Wednesday, December 8, 2010

Prologue to the Prologue: In Which I Talk to Myself:

(Note: These next three posts (a prologue to the prologue, a prologue, and a review of Adaptation) were originally written for the Filmspotting forum. On the forum once a month, those who would like to, participate in what we call "The Movie Dictator Club." Each person dictates a film to another person to watch - the dictatee must watch the film and report back with some thoughts about the film. I was assigned Adaptation for July's dictator club - I put off writing and put off writing until I finally published my write-up, two months later, in September. The prologues reflect my problems in getting started in writing - and interestingly, the film, Adaptation, dovetailed beautifully with my writer's block.)

[Kaufmann]:"To begin... To begin... How to start?
 I'm hungry. I should get coffee. Coffee would help me think. Maybe I should write something first, then reward myself with coffee. Coffee and a muffin.
Okay, so I need to establish the themes. 
Maybe a banana-nut. That's a good muffin."

Me: [Yes, how to begin? Hmmm, . . . hangnail, there – ooo, like that shot of the jagged skin on the finger of Kaufmann in the movie – yes, yes, there’s something about that shot that captures an essential part of the movie, I think . . . ] 

Me: [Ok, but talk about that image later maybe. Here goes:]

There’s something infinitely comforting . . .  

Me: [“infinitely”? no, that won’t work, pretentious – less is more. Ok, go again.] 

There’s something comforting about Charlie Kaufmann’s neuroses and self-doubt as I sit here trying to write about Adaptation

Me: [wait, should I say “Charlie Kaufmann” or “the Charlie Kaufmann character”? Does it matter? Yes, . . . but that question is part of what the movie’s about isn’t it? Errr, ok, get to that later. Maybe. Go.]

There’s something comforting about the self-doubt, the ordinariness, the neuroses, the paralysis of the character of Charlie Kaufmann as I sit here trying to write about Adaptation . . . 

Me: [I think Aoife’s crying. Should I go check? . . .  I’ve [i]gotta [/i]get this write-up done. This was a July assignment, Melissa, July. You slacker.]

[Kaufmann]: "If I stop putting things off, I would be happier. All I do is sit on my fat ass. If my ass wasn't fat I would be happier . . ."

Me: [Heh, both true. Go.] 

There’s something comforting about the self-doubt, the ordinariness, the neuroses, the paralysis of the character of Charlie Kaufmann as I sit here trying to write about Adaptation – he couldn’t begin, I don’t know how to begin. He was afraid of being cliché: "My life is a walking cliché."
I’m afraid of being cliché, of being boring. A little bit afraid of being so almost every time I speak, write, post something online, on the boards, on Facebook, wherever. Of course, Kaufmann - both the character and the man – has much less reason to doubt his writerly abilities and wit than I do, but he, the character at least, acts the way I feel when I’m supposed to be creating something, especially writing something . . . 

Me: [Yes, she is crying. Dang. When am I going to get back to this?] 

[6 hours later . . .]

Me: [Where was I? Errrgh. [/re-reads] 

Me: [Sigh. This is stupid. What am I trying to be, Kaufmann? Heh, very funny, just write already. Edit out the edits. Go, go, go.]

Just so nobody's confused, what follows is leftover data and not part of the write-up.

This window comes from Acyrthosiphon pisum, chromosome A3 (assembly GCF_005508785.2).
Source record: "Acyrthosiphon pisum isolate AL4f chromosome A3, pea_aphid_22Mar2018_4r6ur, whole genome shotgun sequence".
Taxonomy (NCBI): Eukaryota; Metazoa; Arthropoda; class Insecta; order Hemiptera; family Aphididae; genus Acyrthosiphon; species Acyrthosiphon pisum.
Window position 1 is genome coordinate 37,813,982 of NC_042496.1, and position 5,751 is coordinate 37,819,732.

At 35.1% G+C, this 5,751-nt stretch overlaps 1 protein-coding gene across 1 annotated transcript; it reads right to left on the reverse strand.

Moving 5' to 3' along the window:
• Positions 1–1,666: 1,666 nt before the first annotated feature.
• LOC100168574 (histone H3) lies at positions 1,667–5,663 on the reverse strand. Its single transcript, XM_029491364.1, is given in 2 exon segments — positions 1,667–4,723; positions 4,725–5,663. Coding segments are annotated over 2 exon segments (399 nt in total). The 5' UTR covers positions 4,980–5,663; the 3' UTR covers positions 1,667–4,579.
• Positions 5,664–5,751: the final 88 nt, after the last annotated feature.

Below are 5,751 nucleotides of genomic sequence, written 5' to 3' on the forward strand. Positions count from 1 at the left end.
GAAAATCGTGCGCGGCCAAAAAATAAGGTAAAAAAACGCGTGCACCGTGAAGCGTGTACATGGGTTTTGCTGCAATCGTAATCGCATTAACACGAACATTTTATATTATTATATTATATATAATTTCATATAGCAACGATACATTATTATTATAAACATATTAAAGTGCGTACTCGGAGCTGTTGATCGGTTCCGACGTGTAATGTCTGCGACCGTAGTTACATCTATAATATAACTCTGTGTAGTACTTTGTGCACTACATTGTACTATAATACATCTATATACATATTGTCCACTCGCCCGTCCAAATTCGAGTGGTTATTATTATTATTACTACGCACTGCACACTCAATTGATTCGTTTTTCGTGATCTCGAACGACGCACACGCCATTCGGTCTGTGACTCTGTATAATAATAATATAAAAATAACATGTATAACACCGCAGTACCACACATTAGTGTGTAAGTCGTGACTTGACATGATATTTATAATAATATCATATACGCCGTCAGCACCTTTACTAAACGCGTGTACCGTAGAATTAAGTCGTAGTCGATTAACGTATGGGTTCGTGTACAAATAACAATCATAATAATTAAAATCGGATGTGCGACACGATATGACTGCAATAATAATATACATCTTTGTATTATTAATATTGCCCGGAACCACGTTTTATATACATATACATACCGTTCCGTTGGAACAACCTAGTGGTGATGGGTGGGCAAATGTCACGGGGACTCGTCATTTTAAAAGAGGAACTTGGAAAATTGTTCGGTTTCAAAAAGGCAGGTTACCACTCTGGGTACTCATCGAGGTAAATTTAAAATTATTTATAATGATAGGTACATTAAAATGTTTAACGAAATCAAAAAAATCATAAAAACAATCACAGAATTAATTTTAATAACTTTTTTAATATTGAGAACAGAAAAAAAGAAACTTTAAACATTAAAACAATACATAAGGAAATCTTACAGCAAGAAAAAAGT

Prologue: In Which I Indulge and Write about Myself, Not the Movie

There’s something comforting about the self-doubt, the ordinariness, the neuroses, the paralysis of the character of Charlie Kaufman as I sit here trying to write about Adaptation – he couldn’t begin, I don’t know how to begin. He was afraid of being cliché, I’m afraid of being cliché, of being boring, of being a cheap imitation of someone else. A little bit afraid of being so almost every time I speak, write, even post something online, on the film forum, on Facebook, on Twitter (there’s some real paralysis there), wherever. Of course, Kaufman - both the character and the man – has less reason to doubt his writerly abilities and wit than I do, but he, the character at least, acts and thinks the way I feel and often think when I’m supposed to be creating something, especially writing something. The hesitations and falterings, the bursts of words that seem profound and perfect at first but then quickly reveal themselves to be what they are, shallow, pretentious, imitative, and stupid. On the forum I can’t compete with the quick, omniscient wit of a member like pixote or the dry, confidence of an sdedalus (long-time forum member) or the fluid, wonderful charm of a worm@work (another long-time forum member) or any others of all the amazing Filmspotters. And I guess I don’t want to, compete with them, that is. I’m quite happy to admire. Mostly, it bothers me that I can’t compete with myself, my best work - hmmm, the stuff I wrote in grad school, I guess that would be? A very long time ago. Where is it now, anyway? Moldering away somewhere in a box in our garage? So I’m haunted by that old stuff, paralyzed in trying to write new stuff ‘cause it’ll never be as good or interesting or original. (If it ever was.) And yet, on I go.  I will force myself to write about this film, Adaptation, because I loved it, because I love films in general and love to think about films – and because writing forces me to think more deeply than I would otherwise. I say that to my writing students, and I believe it. I believe with E. M. Forster that “I don’t know what I think until I see what I say.” So I’d better try to see what I say about this thing. Here goes: (see next post)